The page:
DDG news sent corn futures lower Monday. Current weather forecasts continue pointing to ideal U.S. conditions, which weighed upon corn futures today. However, Sunday night news that China has stopped issuing import permits for U.S. distillers grains (ddg) apparently exaggerated the losses. July corn dove 8.0 cents to $4.51/bushel at their Monday close, while December lost 7.75 cents to $4.50.
Spillover corn weakness depressed meal and beans. New crop soy futures continue performing well despite widespread suspicions that the fall harvest will prove very large. There is some talk of demand shifting from old crop, but that isn’t at all assured. Meanwhile, traders were persuaded the Chinese shut-out of U.S. ddg imports would force that product back onto the domestic market, thereby undercutting meal and nearby bean futures. July soybeans stabilized at $14.57/bushel in late Monday trading, while July soyoil rallied 0.27 cents to 39.28 cents/pound, and July soymeal slumped $5.4 to $482.2/ton.
Dropping corn prices appeared to undercut the wheat markets as well. Traders seemingly suspect current conditions are boosting production prospects for SRW wheat traded in Chicago and spring wheat in Minneapolis, while doing less for Kansas City hard red wheat; that would explain the relative strength of the KC market. Technical selling may also have played a part, but bears were probably reacting to the big drop in corn futures as well. July CBOT wheat futures settled 5.75 cents lower at $6.125/bushel Monday afternoon, while July KCBT wheat slipped 1.75 cents to $7.3375 and July MWE futures slid 4.75 cents to $7.045.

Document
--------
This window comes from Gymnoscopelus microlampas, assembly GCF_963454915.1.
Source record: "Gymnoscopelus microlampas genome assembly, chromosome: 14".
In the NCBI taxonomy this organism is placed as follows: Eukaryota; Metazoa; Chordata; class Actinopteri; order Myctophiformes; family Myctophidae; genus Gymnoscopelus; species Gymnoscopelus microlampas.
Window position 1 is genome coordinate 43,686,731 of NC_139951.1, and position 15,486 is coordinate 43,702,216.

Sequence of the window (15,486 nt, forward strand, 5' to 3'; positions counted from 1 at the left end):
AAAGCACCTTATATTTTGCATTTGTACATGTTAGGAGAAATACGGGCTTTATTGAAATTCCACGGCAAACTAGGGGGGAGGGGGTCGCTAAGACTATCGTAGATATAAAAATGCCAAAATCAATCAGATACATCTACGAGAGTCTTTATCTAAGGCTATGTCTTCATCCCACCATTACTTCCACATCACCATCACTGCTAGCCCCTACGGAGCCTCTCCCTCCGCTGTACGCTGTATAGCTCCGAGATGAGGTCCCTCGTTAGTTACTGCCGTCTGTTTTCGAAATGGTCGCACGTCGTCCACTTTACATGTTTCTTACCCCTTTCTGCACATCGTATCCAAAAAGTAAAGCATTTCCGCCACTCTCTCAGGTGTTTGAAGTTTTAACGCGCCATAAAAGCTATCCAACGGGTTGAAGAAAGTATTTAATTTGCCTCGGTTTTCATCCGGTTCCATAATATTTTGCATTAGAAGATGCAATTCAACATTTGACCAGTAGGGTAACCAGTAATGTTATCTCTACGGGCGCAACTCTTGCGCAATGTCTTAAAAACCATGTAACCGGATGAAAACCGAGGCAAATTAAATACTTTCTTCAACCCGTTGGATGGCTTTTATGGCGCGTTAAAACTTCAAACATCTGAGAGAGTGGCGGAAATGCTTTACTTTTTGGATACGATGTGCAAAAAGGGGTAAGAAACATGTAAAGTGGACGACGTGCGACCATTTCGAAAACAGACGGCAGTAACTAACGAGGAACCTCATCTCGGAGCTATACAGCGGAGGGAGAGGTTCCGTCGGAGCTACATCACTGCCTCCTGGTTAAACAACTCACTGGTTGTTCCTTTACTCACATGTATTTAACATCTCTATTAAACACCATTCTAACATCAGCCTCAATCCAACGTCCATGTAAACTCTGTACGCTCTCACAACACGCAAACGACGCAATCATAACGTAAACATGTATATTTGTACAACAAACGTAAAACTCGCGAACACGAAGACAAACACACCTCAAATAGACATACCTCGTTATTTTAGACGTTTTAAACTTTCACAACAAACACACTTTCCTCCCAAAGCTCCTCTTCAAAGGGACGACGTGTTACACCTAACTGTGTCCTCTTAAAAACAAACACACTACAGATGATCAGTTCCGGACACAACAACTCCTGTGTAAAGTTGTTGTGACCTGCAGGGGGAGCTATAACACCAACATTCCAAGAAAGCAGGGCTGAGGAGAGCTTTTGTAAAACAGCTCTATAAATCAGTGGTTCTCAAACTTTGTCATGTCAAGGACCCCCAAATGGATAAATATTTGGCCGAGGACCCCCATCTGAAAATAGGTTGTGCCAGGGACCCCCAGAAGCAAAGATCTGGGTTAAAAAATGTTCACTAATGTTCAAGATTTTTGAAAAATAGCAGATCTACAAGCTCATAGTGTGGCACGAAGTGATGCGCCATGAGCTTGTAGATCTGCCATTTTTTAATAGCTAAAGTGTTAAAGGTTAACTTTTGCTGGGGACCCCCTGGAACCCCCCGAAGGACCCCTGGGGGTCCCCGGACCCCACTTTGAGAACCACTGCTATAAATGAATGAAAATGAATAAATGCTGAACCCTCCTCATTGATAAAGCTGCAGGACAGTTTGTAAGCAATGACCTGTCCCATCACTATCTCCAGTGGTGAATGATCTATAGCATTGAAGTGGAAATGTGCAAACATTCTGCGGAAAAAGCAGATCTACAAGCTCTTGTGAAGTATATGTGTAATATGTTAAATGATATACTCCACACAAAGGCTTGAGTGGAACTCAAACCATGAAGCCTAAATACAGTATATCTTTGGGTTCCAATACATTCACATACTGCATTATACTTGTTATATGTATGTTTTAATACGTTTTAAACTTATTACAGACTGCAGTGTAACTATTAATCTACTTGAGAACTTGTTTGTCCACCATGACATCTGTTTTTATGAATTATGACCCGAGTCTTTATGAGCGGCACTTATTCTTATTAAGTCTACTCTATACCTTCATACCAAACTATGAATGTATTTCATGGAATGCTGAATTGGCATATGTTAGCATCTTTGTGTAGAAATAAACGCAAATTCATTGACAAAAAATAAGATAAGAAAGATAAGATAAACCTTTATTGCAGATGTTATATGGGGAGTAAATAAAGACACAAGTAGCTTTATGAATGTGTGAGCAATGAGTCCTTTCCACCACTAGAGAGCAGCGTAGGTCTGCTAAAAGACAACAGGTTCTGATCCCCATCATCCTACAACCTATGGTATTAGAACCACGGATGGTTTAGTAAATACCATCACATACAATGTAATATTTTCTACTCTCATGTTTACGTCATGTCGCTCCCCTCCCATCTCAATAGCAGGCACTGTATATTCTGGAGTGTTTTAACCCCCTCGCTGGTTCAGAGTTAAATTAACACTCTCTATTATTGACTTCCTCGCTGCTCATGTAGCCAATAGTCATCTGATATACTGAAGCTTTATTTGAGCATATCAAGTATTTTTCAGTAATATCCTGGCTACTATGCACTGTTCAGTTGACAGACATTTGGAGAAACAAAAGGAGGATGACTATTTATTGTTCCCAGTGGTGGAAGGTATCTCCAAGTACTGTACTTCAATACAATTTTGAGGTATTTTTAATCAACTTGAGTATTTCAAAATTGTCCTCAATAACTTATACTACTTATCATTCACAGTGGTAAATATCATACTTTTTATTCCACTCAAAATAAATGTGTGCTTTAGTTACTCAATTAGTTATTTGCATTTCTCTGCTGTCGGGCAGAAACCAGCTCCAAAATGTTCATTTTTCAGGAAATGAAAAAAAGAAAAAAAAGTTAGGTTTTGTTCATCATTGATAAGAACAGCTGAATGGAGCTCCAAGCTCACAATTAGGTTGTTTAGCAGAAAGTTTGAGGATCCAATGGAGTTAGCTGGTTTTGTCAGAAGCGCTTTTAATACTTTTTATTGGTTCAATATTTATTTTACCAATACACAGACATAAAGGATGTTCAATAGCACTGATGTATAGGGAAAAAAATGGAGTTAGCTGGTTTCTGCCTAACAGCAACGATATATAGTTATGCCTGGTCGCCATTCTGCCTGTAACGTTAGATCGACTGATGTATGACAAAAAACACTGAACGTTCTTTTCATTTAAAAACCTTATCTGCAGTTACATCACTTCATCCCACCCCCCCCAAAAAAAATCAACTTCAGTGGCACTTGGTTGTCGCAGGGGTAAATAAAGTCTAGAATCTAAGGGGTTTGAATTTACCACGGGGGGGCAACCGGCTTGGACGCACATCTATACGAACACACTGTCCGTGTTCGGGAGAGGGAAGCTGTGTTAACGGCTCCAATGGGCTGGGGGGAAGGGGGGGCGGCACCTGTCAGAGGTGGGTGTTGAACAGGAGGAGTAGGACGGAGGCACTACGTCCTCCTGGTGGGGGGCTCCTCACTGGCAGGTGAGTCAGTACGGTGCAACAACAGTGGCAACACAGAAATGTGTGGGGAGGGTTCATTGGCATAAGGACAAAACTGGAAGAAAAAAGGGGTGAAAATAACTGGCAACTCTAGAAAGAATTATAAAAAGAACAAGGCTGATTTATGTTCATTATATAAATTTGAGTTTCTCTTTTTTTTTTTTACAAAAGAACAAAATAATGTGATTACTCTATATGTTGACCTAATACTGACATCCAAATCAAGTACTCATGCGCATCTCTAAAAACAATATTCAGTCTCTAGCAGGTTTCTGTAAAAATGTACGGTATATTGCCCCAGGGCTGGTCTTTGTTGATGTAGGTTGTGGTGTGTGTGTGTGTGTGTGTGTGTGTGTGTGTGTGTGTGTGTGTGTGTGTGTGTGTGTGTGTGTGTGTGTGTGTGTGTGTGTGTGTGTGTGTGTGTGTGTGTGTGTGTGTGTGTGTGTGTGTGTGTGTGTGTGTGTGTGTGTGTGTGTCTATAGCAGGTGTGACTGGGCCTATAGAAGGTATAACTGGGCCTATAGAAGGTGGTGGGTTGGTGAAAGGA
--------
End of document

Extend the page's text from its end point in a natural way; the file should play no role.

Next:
Friday’s cash strength sparked fresh CME cattle gains. The cattle industry has been expecting a traditional drop in cash prices through spring, but country cattle prices actually rose last Friday afternoon. That news, along with its supportive implications, almost surely powered today’s big CME advance. August cattle jumped 1.97 cents to 143.27 cents/pound as the CME pit session ended Monday, while December climbed 1.30 cents to 148.60. Meanwhile, nearby feeder cattle leapt the daily 3.0-cent limit. August closed at 203.52 and October settled at 203.82.
Hog futures followed the cattle market higher. Hog traders rather clearly expect a big summer price surge, as indicated by recent contract highs in August futures. Today’s early wholesale strength likely encouraged such ideas, but CME traders also appeared most inspired by the big cattle gains, since that suggests persistent support from that sector. August hog futures advanced 0.80 cents to 130.10 cents/pound in late-Monday action, while December gained 0.50 cents to 95.10.